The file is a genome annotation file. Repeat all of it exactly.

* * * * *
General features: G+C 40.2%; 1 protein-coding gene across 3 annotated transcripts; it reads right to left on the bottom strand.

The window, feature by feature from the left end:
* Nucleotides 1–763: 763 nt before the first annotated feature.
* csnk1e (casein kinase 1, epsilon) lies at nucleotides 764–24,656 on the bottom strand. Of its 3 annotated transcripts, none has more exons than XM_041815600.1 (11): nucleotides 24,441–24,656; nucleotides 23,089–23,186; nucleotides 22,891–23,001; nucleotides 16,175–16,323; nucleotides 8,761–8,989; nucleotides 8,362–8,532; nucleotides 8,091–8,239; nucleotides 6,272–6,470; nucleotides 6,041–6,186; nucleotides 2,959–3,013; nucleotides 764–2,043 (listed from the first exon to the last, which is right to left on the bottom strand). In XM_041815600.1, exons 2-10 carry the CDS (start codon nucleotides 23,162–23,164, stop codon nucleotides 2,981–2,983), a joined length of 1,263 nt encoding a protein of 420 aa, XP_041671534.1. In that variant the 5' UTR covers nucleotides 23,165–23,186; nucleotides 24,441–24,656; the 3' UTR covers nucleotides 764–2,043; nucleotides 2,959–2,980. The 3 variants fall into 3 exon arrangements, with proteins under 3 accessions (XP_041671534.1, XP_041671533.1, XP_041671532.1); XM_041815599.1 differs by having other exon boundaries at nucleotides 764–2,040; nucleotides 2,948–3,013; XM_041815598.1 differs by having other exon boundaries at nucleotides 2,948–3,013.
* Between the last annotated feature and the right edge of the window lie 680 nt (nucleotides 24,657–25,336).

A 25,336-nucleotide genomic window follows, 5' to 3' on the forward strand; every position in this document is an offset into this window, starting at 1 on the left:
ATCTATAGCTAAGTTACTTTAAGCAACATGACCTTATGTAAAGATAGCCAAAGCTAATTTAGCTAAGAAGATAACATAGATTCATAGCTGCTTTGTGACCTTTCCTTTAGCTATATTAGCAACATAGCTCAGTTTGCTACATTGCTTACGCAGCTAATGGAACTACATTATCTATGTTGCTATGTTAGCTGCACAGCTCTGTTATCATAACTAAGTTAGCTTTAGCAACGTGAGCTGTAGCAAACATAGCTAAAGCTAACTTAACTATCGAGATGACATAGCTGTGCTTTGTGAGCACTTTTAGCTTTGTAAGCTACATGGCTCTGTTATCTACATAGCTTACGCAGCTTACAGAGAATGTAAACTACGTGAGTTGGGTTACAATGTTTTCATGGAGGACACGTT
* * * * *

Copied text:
General features: G+C 40.2%; 1 protein-coding gene across 3 annotated transcripts; it reads right to left on the bottom strand.

The window, feature by feature from the left end:
* Nucleotides 1–763: 763 nt before the first annotated feature.
* csnk1e (casein kinase 1, epsilon) lies at nucleotides 764–24,656 on the bottom strand. Of its 3 annotated transcripts, none has more exons than XM_041815600.1 (11): nucleotides 24,441–24,656; nucleotides 23,089–23,186; nucleotides 22,891–23,001; nucleotides 16,175–16,323; nucleotides 8,761–8,989; nucleotides 8,362–8,532; nucleotides 8,091–8,239; nucleotides 6,272–6,470; nucleotides 6,041–6,186; nucleotides 2,959–3,013; nucleotides 764–2,043 (listed from the first exon to the last, which is right to left on the bottom strand). In XM_041815600.1, exons 2-10 carry the CDS (start codon nucleotides 23,162–23,164, stop codon nucleotides 2,981–2,983), a joined length of 1,263 nt encoding a protein of 420 aa, XP_041671534.1. In that variant the 5' UTR covers nucleotides 23,165–23,186; nucleotides 24,441–24,656; the 3' UTR covers nucleotides 764–2,043; nucleotides 2,959–2,980. The 3 variants fall into 3 exon arrangements, with proteins under 3 accessions (XP_041671534.1, XP_041671533.1, XP_041671532.1); XM_041815599.1 differs by having other exon boundaries at nucleotides 764–2,040; nucleotides 2,948–3,013; XM_041815598.1 differs by having other exon boundaries at nucleotides 2,948–3,013.
* Between the last annotated feature and the right edge of the window lie 680 nt (nucleotides 24,657–25,336).

A 25,336-nucleotide genomic window follows, 5' to 3' on the forward strand; every position in this document is an offset into this window, starting at 1 on the left:
ATCTATAGCTAAGTTACTTTAAGCAACATGACCTTATGTAAAGATAGCCAAAGCTAATTTAGCTAAGAAGATAACATAGATTCATAGCTGCTTTGTGACCTTTCCTTTAGCTATATTAGCAACATAGCTCAGTTTGCTACATTGCTTACGCAGCTAATGGAACTACATTATCTATGTTGCTATGTTAGCTGCACAGCTCTGTTATCATAACTAAGTTAGCTTTAGCAACGTGAGCTGTAGCAAACATAGCTAAAGCTAACTTAACTATCGAGATGACATAGCTGTGCTTTGTGAGCACTTTTAGCTTTGTAAGCTACATGGCTCTGTTATCTACATAGCTTACGCAGCTTACAGAGAATGTAAACTACGTGAGTTGGGTTACAATGTTTTCATGGAGGACACGTT